I am very grateful for my loved ones, especially my blessed Mom and other Women of Color who have inspired me and are now telling me I am in a position to identify these truths. Furthermore, I am now in a place in which I know I am qualified to take these conversations into community arenas so that we start building our solutions sooner rather than later. Through personal work, higher education, and professional development, I have come to earn the following titles: Family Violence Program Assistant, Sexual Assault Project Coordinator, Community Organizer-Prevention Specialist, Managing Director, and Male Group Co-Facilitator. Since 2003, I have been a consultant for national organizations at the forefront to end and prevent Men’s Violence Against Women, Children, and Others. While remarkable in their own way, none of the above titles have given me the insight, solid foundation, and, most importantly, the blessings to assert my qualifications to end and prevent injustices than the Women of Color I have been guided by. In the arduous, ongoing process of self-restoration, informed by loved Women of Color, I have come face-to-face with the unabashed reality of Men’s Violence Against Women, Children, and Others. I am humbled and eager to take these conversations into the necessary community arenas so we can collectively begin our solutions sooner rather than later.
Today, I humbly declare I am prepared and very willing to share more in-depth the blessed gifts my Creator has given me. Since Sisters and Brothers from New York to California and South Tejas to South Dakota have been teaching me, it is time for me to be more available to you and others. As some of you know, I love and am fed by supporting others as we strive to self-reflect, dialogue, organize, and nurture solutions to end and prevent Men’s Violence Against Women, Children, and Others.
Personally, I continue to self-reflect, dialogue, organize, and nurture solutions to end and prevent Men’s Violence Against Women, Children and Other Marginalized Communities every day. I accept I am far from perfect. I am a “spiritual being having human experiences.” In my work as a Community Activist and now Co-Founder of Boundless: Con Amor y Paz, I will continue to be learning and unlearning and sharing widely what I discover to create and promote peace within our selves, homes, communities, and our country.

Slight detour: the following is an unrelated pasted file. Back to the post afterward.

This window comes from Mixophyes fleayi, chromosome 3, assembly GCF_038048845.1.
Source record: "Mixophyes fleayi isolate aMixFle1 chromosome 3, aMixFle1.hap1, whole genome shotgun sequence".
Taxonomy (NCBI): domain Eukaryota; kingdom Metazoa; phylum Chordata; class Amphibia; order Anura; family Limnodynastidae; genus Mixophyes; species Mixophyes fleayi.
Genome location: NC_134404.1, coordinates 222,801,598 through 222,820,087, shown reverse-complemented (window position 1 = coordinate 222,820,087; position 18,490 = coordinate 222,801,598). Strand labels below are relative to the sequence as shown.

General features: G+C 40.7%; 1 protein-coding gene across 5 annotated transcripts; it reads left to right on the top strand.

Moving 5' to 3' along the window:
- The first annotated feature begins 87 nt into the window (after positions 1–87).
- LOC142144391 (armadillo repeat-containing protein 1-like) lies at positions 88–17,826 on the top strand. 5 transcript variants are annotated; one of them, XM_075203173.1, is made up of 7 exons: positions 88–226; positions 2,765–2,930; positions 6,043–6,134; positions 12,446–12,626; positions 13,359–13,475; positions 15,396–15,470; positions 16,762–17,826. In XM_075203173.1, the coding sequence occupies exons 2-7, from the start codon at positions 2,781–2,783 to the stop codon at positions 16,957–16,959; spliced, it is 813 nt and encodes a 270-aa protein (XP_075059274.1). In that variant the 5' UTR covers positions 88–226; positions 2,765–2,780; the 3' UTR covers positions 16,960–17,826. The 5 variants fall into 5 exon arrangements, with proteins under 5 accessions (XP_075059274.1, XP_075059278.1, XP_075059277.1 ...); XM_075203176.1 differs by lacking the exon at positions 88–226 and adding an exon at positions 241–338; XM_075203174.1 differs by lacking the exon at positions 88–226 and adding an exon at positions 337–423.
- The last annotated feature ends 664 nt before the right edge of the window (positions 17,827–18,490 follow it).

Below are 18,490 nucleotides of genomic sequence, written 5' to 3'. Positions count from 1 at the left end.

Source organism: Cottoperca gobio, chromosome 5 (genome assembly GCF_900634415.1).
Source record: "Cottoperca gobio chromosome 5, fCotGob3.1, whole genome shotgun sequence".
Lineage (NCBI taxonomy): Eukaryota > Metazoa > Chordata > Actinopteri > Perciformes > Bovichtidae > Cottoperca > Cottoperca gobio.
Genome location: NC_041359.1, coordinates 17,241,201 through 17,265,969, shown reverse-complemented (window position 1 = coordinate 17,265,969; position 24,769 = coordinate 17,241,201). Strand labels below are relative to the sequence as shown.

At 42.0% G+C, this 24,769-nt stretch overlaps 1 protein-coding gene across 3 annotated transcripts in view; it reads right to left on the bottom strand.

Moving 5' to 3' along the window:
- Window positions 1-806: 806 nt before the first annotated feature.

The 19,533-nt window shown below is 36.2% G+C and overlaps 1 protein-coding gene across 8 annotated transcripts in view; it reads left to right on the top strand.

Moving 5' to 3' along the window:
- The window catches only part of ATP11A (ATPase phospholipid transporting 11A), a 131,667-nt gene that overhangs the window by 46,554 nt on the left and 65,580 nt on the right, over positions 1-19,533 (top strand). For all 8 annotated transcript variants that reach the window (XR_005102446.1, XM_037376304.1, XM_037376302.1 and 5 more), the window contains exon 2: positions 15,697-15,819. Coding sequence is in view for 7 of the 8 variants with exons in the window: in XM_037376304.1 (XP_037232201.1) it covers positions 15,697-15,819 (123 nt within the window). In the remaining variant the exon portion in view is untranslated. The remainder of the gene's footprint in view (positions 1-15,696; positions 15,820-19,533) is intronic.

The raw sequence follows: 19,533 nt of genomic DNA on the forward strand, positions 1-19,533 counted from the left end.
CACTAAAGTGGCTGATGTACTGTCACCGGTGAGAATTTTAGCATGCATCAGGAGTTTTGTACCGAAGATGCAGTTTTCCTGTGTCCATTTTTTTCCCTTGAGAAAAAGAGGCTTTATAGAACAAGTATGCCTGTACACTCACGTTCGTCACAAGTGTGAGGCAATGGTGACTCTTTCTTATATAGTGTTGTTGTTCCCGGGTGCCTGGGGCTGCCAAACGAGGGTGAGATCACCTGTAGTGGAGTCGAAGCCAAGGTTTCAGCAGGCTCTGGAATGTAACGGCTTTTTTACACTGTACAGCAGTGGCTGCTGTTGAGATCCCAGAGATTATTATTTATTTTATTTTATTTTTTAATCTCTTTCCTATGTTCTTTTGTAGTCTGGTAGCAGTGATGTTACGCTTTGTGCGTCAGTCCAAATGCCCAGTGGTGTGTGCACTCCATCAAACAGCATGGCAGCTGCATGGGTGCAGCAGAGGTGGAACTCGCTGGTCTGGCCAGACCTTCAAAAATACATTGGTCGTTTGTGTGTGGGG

In January 2006, I was hired to be part of a revolutionary grassroots project. This was a dream come true since I had been preparing for a project like this for several years. We, two Community Organizers and a Community Organizing Coordinator, were charged with connecting with “traditionally marginalized communities” and work via Grassroots Community Organizing tactics.
For the next sixteen months, we traveled across the expansive state and instead of inviting people to the table, we went to their forsaken wards, underserved community centers, and blessed but struggling places of worship. We were very successful in less than eight months. We asked people, especially Survivors, what they were doing to stop Domestic Violence and what they knew was not working. They gave us extremely helpful details. We gave them tools: how-to information, action planning, books, DVDs, other written materials, micro-grants, and proactive technical assistance.
Fast forward – many more people, groups, and organizations invited us to their tables. We were supporting them with pretty much everything and anything they needed. Two groups of community members in particular touched me and continue to move me. They have overcome a lot of depressing situations which have changed the dynamics of their groups, but they remain eager to do the work to end and prevent Men’s Violence Against Women, Children, and Others in three nations and three languages. These are the Migrant Farmworkers turned Advocates for Survivors who in 2002 showed me who I am and what I need to remain sharing and promoting, Grassroots Community Organizing.
This IS a solution to Men’s Violence Against Women, Children, and Others including sexism, racism, classism, ageism and all oppression. It is simple. Our people, groups, collectives, and organizations are on the ground, desperate for Grassroots Community Organizers like you and me. Are you ready for them? Do you want to get ready? Let’s do this for ourselves, our neighborhoods, our communities, and our movements. An empowered Hip-Hop Artist recently said, “No matter how hard they try, they can’t stop us now.”

Edited by several Sister and Brothers in our Movements especially Juan Cardoza-Oquendo, a youthful and
highly skilled Puerto Rican living in Decatur, GA.

We encourage the reproduction of this document, but ask that you please acknowledge
Boundless: Con Amor y Paz